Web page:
An Etymological Dictionary of Astronomy and Astrophysics

فرهنگ ریشه شناختی اخترشناسی-اخترفیزیک

M. Heydari-Malayeri    -    Paris Observatory



<< < D l dar dat DB dea dec dec dec def def deh Del den dep des det dev dia dif dif dig Dio Dir dis dis dis dis dis diu doc dop dou Dra dua dus dwa dyn > >>

Number of Results: 737
dynamical system
  راژمان ِ توانیک   
râžmân-e tavânik

Fr.: système dynamique   

A system composed of one or more entities in which one state develops into another state over the course of time.

dynamical; → system.

dynamical time
  زمان ِ توانیک   
zamân-e tavânik

Fr.: temps dynamique   

The independent variable in the theories which describe the motions of bodies in the solar system. The most widely used form of it, known as Terrestrial Time (TT) or Terrestrial Dynamical Time (TDT) uses a fundamental 86,400 Systeme Internationale seconds (one day) as its fundamental unit. → Terrestrial Time; → Terrestrial Dynamical Time; → Barycentric Dynamical Time.

dynamical; → time.

dynamical time scale
  مرپل ِ زمانی ِ توانیک   
marpel-e zamâni-ye tavânik

Fr.: échelle de temps dynamique   

1) The characteristic time it takes a protostellar cloud to collapse if the pressure supporting it against gravity were suddenly removed; also known as the → free-fall time.
2) → crossing time for a stellar system like a galaxy.

dynamical; → time-scale.

dynamical variable
  ورتنده‌ی ِ توانیک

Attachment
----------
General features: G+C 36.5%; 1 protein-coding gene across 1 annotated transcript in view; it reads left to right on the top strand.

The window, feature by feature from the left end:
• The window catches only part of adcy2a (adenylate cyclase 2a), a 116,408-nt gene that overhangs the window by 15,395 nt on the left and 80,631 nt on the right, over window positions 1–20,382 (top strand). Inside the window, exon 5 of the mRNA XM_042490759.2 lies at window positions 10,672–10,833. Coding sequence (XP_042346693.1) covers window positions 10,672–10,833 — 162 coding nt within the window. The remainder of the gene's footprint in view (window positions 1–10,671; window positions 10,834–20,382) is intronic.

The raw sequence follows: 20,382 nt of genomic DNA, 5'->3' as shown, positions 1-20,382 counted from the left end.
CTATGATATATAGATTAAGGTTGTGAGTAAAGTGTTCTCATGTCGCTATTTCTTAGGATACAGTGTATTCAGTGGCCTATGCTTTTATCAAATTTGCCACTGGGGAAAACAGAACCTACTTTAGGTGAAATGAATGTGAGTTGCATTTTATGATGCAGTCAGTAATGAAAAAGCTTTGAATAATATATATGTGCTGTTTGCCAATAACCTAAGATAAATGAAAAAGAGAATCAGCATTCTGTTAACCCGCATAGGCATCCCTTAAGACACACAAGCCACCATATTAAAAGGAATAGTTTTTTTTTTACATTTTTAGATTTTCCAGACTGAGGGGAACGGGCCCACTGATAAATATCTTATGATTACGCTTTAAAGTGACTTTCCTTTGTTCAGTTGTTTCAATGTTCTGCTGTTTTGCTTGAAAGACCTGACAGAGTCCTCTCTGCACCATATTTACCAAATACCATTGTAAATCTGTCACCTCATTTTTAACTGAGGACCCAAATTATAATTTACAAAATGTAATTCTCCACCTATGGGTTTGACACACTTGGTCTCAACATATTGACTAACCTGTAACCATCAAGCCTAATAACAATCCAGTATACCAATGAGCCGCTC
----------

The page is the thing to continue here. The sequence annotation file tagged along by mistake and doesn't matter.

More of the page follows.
vartande-ye tavânik

Fr.: variable dynamique   

Mechanics: One of the variables used to describe a system in classical mechanics, such as coordinates (of a particle), components of velocity, momentum, angular momentum, and functions of these quantities.

dynamical; → variable.


Fr.: dynamique   

The branch of → mechanics that explains how particles and systems move under the influence of forces.

dynamic; → -ics.

tavânzâ (#)

Fr.: dynamo   

An electric generator, i.e. a machine that converts mechanical energy into electrical energy by virtue of the → electromagnetic induction.

From Ger. dynamoelektrischemaschine, coined (1867) by the German inventor Werner von Siemens (1816-1892), from Gk. dynamis "power," → dynamics.

Tavânzâ, from tavân "power," → dynamics + -zâ "generator," from zâdan "to give birth," Mid.Pers. zâtan, Av. zan- "to bear, give birth to a child, be born," infinitive zazâite, zâta- "born," cf. Skt. janati "begets, bears," L. gignere "to beget," PIE base *gen- "to give birth, beget."

dynamo effect
  اسکر ِ دینامو   
oskar-e dinâmo

Fr.: effet dynamo   

The generation of magnetic fields by movements within a → plasma, such as the → convective cores and → convective envelopes of stars. The magnetic field is intensified by the motion of the plasma in much the same way as in a dynamo. The generated magnetic field is not static, but evolves over time.

dynamo; → effect.

dynamo model
  مدل ِ توانزا   
model-e tavânzâ

Fr.: modèle dynamo   

A theory for the generation of a star's or planet's magnetic field by the circulation of conducting fluids inside it. → solar dynamo.

dynamo; → model.